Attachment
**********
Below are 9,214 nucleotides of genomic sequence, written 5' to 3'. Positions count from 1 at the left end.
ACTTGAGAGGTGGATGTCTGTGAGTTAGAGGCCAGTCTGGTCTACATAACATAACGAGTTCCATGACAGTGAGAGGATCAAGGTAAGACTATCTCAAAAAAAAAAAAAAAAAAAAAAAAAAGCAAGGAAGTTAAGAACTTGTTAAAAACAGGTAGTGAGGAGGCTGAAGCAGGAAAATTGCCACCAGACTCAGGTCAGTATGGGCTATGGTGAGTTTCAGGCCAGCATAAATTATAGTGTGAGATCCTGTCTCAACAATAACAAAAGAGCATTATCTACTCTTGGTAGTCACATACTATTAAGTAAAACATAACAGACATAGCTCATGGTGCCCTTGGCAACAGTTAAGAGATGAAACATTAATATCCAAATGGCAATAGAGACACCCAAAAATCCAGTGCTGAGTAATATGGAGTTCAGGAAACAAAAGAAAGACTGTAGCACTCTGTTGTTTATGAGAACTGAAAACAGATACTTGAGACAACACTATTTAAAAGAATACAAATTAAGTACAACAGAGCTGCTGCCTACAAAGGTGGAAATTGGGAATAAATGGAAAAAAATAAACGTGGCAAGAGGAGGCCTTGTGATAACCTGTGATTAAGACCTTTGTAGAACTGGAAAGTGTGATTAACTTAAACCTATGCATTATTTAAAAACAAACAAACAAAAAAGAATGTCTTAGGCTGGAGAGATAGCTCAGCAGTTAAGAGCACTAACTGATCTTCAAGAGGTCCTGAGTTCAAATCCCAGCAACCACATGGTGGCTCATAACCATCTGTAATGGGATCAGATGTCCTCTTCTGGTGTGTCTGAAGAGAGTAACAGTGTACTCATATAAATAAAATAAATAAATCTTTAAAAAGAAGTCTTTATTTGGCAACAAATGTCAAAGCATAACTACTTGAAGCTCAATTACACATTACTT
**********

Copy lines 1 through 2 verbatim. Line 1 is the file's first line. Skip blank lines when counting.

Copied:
Below are 9,214 nucleotides of genomic sequence, written 5' to 3'. Positions count from 1 at the left end.
ACTTGAGAGGTGGATGTCTGTGAGTTAGAGGCCAGTCTGGTCTACATAACATAACGAGTTCCATGACAGTGAGAGGATCAAGGTAAGACTATCTCAAAAAAAAAAAAAAAAAAAAAAAAAAGCAAGGAAGTTAAGAACTTGTTAAAAACAGGTAGTGAGGAGGCTGAAGCAGGAAAATTGCCACCAGACTCAGGTCAGTATGGGCTATGGTGAGTTTCAGGCCAGCATAAATTATAGTGTGAGATCCTGTCTCAACAATAACAAAAGAGCATTATCTACTCTTGGTAGTCACATACTATTAAGTAAAACATAACAGACATAGCTCATGGTGCCCTTGGCAACAGTTAAGAGATGAAACATTAATATCCAAATGGCAATAGAGACACCCAAAAATCCAGTGCTGAGTAATATGGAGTTCAGGAAACAAAAGAAAGACTGTAGCACTCTGTTGTTTATGAGAACTGAAAACAGATACTTGAGACAACACTATTTAAAAGAATACAAATTAAGTACAACAGAGCTGCTGCCTACAAAGGTGGAAATTGGGAATAAATGGAAAAAAATAAACGTGGCAAGAGGAGGCCTTGTGATAACCTGTGATTAAGACCTTTGTAGAACTGGAAAGTGTGATTAACTTAAACCTATGCATTATTTAAAAACAAACAAACAAAAAAGAATGTCTTAGGCTGGAGAGATAGCTCAGCAGTTAAGAGCACTAACTGATCTTCAAGAGGTCCTGAGTTCAAATCCCAGCAACCACATGGTGGCTCATAACCATCTGTAATGGGATCAGATGTCCTCTTCTGGTGTGTCTGAAGAGAGTAACAGTGTACTCATATAAATAAAATAAATAAATCTTTAAAAAGAAGTCTTTATTTGGCAACAAATGTCAAAGCATAACTACTTGAAGCTCAATTACACATTACTT